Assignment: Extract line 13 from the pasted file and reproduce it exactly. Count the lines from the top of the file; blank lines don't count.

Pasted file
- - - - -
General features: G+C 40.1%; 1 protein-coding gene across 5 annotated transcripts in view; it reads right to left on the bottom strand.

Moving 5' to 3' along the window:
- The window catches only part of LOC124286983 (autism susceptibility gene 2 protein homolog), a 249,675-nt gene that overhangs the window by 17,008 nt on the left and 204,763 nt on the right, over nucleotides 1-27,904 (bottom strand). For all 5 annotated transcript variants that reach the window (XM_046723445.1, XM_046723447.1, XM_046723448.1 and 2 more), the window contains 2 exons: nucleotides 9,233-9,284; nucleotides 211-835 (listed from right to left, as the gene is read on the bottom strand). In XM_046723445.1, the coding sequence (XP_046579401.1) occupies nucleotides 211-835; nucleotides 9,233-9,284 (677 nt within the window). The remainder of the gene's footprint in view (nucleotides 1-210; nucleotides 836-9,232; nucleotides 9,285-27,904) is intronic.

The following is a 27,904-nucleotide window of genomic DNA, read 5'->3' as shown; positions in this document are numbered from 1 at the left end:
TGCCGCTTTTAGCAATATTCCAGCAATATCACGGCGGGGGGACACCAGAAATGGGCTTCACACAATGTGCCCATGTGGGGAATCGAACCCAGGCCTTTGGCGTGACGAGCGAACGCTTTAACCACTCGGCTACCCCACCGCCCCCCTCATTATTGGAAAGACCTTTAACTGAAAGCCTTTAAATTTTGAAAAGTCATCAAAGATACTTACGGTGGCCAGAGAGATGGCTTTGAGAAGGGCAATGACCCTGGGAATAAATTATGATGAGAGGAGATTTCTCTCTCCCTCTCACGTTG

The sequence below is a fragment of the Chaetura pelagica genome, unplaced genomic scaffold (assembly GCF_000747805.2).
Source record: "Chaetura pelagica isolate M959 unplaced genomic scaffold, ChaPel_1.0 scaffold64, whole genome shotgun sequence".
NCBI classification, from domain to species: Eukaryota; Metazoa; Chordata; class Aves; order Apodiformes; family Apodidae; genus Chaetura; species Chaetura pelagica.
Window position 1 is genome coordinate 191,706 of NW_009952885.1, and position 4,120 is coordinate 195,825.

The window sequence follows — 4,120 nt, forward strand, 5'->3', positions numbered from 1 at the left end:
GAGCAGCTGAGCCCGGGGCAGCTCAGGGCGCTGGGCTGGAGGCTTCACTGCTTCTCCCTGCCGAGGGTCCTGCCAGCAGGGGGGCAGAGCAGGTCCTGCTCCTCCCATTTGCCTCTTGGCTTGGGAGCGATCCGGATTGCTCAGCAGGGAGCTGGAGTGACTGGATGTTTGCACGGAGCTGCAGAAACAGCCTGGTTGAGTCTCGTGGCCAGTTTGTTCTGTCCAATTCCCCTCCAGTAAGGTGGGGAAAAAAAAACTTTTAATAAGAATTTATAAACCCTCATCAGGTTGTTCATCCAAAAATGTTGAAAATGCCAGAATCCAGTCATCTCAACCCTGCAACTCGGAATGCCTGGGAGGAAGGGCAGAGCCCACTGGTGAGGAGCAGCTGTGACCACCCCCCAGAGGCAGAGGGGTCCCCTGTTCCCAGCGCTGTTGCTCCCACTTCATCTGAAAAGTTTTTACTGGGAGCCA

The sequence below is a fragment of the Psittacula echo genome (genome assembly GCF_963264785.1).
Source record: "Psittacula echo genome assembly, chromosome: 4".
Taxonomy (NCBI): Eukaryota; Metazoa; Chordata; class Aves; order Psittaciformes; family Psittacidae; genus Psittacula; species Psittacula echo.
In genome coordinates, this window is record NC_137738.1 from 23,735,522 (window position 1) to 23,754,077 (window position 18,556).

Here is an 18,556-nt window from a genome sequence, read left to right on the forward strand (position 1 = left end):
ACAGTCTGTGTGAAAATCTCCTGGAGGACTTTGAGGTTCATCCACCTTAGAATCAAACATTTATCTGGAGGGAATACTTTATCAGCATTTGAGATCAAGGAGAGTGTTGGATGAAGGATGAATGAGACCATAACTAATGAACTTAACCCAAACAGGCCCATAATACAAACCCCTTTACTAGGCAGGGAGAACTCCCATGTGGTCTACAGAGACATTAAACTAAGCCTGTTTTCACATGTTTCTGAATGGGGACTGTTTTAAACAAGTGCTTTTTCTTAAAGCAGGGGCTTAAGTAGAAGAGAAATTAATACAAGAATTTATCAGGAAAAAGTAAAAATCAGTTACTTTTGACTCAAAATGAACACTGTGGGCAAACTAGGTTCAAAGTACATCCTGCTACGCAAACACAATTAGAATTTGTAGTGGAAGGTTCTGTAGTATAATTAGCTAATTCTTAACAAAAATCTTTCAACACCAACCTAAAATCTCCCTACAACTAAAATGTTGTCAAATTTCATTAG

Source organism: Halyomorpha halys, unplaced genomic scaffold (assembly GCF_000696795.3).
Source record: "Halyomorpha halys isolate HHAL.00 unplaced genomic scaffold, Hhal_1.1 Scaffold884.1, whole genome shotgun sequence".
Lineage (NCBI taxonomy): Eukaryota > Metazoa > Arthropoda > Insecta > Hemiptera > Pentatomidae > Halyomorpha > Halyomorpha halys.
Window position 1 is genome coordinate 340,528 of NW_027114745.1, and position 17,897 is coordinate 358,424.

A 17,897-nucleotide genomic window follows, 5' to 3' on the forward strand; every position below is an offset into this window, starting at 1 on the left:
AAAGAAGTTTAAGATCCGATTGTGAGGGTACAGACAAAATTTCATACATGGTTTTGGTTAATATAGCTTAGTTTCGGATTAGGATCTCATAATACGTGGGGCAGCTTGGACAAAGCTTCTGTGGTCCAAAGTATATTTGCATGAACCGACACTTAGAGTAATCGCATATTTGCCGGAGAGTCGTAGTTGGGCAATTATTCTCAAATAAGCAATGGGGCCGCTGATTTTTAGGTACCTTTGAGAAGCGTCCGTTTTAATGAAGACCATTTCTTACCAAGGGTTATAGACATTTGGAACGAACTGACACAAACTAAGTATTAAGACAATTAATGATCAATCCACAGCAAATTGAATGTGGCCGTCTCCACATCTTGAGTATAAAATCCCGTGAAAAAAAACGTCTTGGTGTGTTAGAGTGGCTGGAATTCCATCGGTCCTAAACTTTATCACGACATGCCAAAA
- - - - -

Source record: "Psittacula echo genome assembly, chromosome: 4".